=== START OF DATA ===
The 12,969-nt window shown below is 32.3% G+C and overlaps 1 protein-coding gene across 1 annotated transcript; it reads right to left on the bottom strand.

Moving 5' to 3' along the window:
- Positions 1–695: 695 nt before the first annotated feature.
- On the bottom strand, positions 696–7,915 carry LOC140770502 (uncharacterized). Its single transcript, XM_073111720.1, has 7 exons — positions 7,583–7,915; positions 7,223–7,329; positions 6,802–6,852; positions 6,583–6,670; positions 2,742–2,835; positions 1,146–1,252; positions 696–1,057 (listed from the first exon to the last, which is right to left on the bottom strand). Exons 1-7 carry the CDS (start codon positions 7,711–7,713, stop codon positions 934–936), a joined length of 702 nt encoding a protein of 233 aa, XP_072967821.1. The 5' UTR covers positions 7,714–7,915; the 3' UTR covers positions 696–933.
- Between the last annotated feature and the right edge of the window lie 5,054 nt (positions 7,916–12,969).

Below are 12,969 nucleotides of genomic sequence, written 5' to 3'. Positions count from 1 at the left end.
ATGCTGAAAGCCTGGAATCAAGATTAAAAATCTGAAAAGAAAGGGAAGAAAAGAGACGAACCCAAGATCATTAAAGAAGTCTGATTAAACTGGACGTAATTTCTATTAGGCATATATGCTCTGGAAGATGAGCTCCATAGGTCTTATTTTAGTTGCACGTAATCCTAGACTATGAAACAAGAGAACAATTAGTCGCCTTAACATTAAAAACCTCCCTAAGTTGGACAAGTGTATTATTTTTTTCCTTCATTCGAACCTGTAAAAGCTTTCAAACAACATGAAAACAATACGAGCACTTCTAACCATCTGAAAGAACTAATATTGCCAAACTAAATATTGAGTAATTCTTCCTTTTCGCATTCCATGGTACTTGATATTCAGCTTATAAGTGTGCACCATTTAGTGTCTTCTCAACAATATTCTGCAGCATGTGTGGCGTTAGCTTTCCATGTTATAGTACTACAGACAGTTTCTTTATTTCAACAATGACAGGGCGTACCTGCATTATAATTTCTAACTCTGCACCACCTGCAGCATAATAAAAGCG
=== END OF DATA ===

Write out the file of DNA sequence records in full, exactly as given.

The 12,969-nt window shown below is 32.3% G+C and overlaps 1 protein-coding gene across 1 annotated transcript; it reads right to left on the bottom strand.

Moving 5' to 3' along the window:
- Positions 1–695: 695 nt before the first annotated feature.
- On the bottom strand, positions 696–7,915 carry LOC140770502 (uncharacterized). Its single transcript, XM_073111720.1, has 7 exons — positions 7,583–7,915; positions 7,223–7,329; positions 6,802–6,852; positions 6,583–6,670; positions 2,742–2,835; positions 1,146–1,252; positions 696–1,057 (listed from the first exon to the last, which is right to left on the bottom strand). Exons 1-7 carry the CDS (start codon positions 7,711–7,713, stop codon positions 934–936), a joined length of 702 nt encoding a protein of 233 aa, XP_072967821.1. The 5' UTR covers positions 7,714–7,915; the 3' UTR covers positions 696–933.
- Between the last annotated feature and the right edge of the window lie 5,054 nt (positions 7,916–12,969).

Below are 12,969 nucleotides of genomic sequence, written 5' to 3'. Positions count from 1 at the left end.
ATGCTGAAAGCCTGGAATCAAGATTAAAAATCTGAAAAGAAAGGGAAGAAAAGAGACGAACCCAAGATCATTAAAGAAGTCTGATTAAACTGGACGTAATTTCTATTAGGCATATATGCTCTGGAAGATGAGCTCCATAGGTCTTATTTTAGTTGCACGTAATCCTAGACTATGAAACAAGAGAACAATTAGTCGCCTTAACATTAAAAACCTCCCTAAGTTGGACAAGTGTATTATTTTTTTCCTTCATTCGAACCTGTAAAAGCTTTCAAACAACATGAAAACAATACGAGCACTTCTAACCATCTGAAAGAACTAATATTGCCAAACTAAATATTGAGTAATTCTTCCTTTTCGCATTCCATGGTACTTGATATTCAGCTTATAAGTGTGCACCATTTAGTGTCTTCTCAACAATATTCTGCAGCATGTGTGGCGTTAGCTTTCCATGTTATAGTACTACAGACAGTTTCTTTATTTCAACAATGACAGGGCGTACCTGCATTATAATTTCTAACTCTGCACCACCTGCAGCATAATAAAAGCG